LAS VEGAS _ Here are a few of the crazy vehicles I saw at this year’s Consumer Electronics Show.More
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Just my luck. The day I get to test a $2 million car with a built-in umbrella — in Seattle — the sun comes out. Not a single drop fell during my time Friday with the Bugatti Veyron 16.4 Grand Sport, a hand-built showcase of design and engineering. So the umbrella stayed in the tiny little trunk up…More
Here are a few pictures from a visit today with Paolo Feraboli, an assistant professor of aircraft materials and structures and director of the Lamborghini composites lab at the school. One of these suspension pieces was developed at the lab for the Lamborghini Sesto Elemento prototype shown in Paris last year. Can you tell which…More
One of my favorite stories over the past few years was about the lab that Lamborghini opened at the University of Washington in 2009 to research and develop composite materials. The story just keeps getting better. On Tuesday at a car show in Geneva, Lamborghini is taking the wraps off the first production car to…More
LAS VEGAS — The hall full of car stereos and auto gadgets is getting smaller, squeezed by new areas for health products and accessories for the iPad and other Apple gadgets. Carmakers are also higher profile as they recast cars and trucks as rolling gadgets, with electric propulsion and dashboard computers. But there are still a few…More
Another sign of the times: There was a dearth of Ferraris — beyond Monster Cable’s yellow F430 — on the show floor at CES this year and only a couple of Lamborghinis.
The automotive section of the show floor felt bare compared with last year’s spectacle, but there were still cool cars for the 113,085 show attendees to ogle.
Here are the standouts in my camera, starting with a kids’ Escalade tricked out by Car Vision USA with a DVD system on the dash and a rear display:More
It sounded like lions were roaming the University of Washington campus this afternoon, where you could hear the roar of Lamborghinis prowling around the buildings. A dozen or so cars, ranging from the entry-level $220,000 Gallardo Spyder up to the $450,000 Murcielago SV, were on hand for the grand opening of the Automobili Lamborghini Advanced…More
My report last week that Lamborghini is funding a new research lab at the University of Washington doesn’t do justice to the story.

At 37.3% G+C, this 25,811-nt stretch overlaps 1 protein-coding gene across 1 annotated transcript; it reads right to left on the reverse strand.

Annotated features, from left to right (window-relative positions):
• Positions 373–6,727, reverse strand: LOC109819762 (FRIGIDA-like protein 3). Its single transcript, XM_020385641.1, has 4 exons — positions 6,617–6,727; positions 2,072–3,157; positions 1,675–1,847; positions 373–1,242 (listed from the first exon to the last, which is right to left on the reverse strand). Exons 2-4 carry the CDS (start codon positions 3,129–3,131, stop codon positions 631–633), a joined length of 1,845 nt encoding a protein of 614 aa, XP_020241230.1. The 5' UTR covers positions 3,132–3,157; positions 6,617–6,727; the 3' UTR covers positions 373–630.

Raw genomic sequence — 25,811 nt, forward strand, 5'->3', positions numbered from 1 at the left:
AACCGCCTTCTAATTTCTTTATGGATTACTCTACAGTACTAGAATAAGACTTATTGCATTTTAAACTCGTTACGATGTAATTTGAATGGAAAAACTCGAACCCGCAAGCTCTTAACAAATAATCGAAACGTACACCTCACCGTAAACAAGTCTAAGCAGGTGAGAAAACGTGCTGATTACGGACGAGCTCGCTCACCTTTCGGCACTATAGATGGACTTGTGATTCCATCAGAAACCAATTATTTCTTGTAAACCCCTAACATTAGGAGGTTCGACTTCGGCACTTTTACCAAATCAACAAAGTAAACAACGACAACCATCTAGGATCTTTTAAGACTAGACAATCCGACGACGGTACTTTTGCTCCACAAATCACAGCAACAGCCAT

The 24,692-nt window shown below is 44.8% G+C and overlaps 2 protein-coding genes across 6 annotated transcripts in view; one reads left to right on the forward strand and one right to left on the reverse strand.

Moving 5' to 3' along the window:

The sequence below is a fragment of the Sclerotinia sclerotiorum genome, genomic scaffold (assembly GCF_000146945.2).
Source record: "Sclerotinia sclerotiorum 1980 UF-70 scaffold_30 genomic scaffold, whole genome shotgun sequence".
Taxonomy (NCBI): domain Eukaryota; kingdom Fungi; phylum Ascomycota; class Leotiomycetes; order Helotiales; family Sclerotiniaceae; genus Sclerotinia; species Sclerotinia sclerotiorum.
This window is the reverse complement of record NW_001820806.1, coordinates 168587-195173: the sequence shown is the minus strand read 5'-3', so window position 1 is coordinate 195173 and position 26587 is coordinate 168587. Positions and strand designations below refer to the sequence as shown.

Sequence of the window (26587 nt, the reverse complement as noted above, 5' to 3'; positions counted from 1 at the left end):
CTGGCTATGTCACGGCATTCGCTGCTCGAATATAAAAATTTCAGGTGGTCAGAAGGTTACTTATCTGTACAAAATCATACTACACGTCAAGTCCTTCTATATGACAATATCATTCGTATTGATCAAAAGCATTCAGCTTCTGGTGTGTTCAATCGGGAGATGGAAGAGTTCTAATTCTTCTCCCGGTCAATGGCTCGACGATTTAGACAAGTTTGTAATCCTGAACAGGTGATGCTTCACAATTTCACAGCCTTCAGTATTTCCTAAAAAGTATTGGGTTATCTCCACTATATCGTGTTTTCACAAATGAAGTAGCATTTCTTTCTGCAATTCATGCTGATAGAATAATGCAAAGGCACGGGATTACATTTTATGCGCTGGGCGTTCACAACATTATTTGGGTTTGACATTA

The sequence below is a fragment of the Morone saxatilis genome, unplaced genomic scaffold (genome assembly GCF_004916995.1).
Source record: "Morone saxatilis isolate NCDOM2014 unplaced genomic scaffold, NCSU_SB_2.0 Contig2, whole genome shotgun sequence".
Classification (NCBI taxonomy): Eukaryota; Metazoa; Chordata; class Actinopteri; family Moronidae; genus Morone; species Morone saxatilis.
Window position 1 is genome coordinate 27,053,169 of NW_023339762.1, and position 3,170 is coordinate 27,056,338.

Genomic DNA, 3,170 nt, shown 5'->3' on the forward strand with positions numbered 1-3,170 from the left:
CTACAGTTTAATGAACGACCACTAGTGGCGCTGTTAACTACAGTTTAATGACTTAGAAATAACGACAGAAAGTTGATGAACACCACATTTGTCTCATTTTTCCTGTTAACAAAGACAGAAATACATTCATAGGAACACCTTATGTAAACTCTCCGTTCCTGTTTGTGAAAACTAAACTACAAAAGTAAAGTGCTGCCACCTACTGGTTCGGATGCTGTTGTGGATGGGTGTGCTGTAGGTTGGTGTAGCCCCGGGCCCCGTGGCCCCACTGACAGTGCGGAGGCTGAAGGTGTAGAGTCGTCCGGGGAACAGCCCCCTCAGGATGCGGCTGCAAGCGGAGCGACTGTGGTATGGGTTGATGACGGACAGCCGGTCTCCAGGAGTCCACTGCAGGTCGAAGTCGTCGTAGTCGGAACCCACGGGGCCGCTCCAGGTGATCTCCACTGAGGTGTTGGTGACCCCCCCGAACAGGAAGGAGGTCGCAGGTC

It’s way more than a few computers running simulations.More
Here’s a look inside the Automobili Lamborghini Advanced Composite Structures Laboratory opening Tuesday at the University of Washington.
Paolo Feraboli, assistant professor of aerospace structures and materials, showed me around today in advance of today’s opening ceremonies.
Best of all was a ride in a Murcielago LP 670-4 SuperVeloce brought in for the event. The video below doesn’t capture the full sensory experience it but the motor sounds great.
Here he’s looking over the underground lab with a crash testing sled powered by the air compressors used by the UW’s wind tunnel. You can just see the silver front end of a Lamborghini chassis in front of the white backdrop wall.More
The University of Washington is saying grazie mille to Italian supercar maker Lamborghini, which donated $1 million to support the school’s research into composite materials used to build airplanes and high-performance cars.
On Tuesday, the school will officially open the Automobili Lamborghini Advanced Composite Structures Laboratory, which is now being repainted in Lamborghini colors.
An invitation to the event said Lamborghini made the contribution “to aid in furthering carbon fiber technologies for increased safety and weight reduction of future products. This is in line with Lamborghini’s goal to improve the power-to-weight ratio of its vehicles by reducing the weight of its materials. Carbon fiber is the best material for nearly all applications which are essential to creating Lamborghini’s super sports cars and achieving these goals, as it is lighter, stiffer and more versatile.”
It also helps that the UW employs Paolo Feraboli, an assistant professor in aerospace structures and materials. He’s a leading researcher on the safety and crashworthiness of composite materials who worked at Lamborghini in 2002.
The latest example of this application is the new limited edition Murcielago LP 670-4 SuperVeloce (left), which uses carbon composites in its floor, transmission tunnel and much of the outer skin. It also has a 100 percent carbon-fiber spoiler in front, rear finishes in carbon and an optional “Aeropack” carbon wing.
UPDATE: National Geographic happens to be airing a tour of the factory at 8 p.m. tonight, showing how the $450,000 LP 670-4 is built by hand in Bologna:
Stephan Winkelmann, Lamborghini’s president and chief executive, is flying in from Italy for Tuesday’s ceremony. Also on hand will be UW officials and Scott Carson, the Boeing executive who until recently headed its commercial airplane group building carbon fiber jetliners. Maybe they can trade tips on fastening composite components.
But the suits probably won’t get as much attention as the collection of Lamborghinis that will be on display outside of Guggenheim Hall. An LP 670-4 SV will be on display, along with a Gallardo LP 560-4 Coupe and Spyder and the new Gallardo LP 550-2 Valentino Balboni (rear wheel drive, limited edition Gallardo).
More closeups showing the carbon-fiber engine bay and other composite bits of the Murcielago LP 670-4 SuperVeloce:More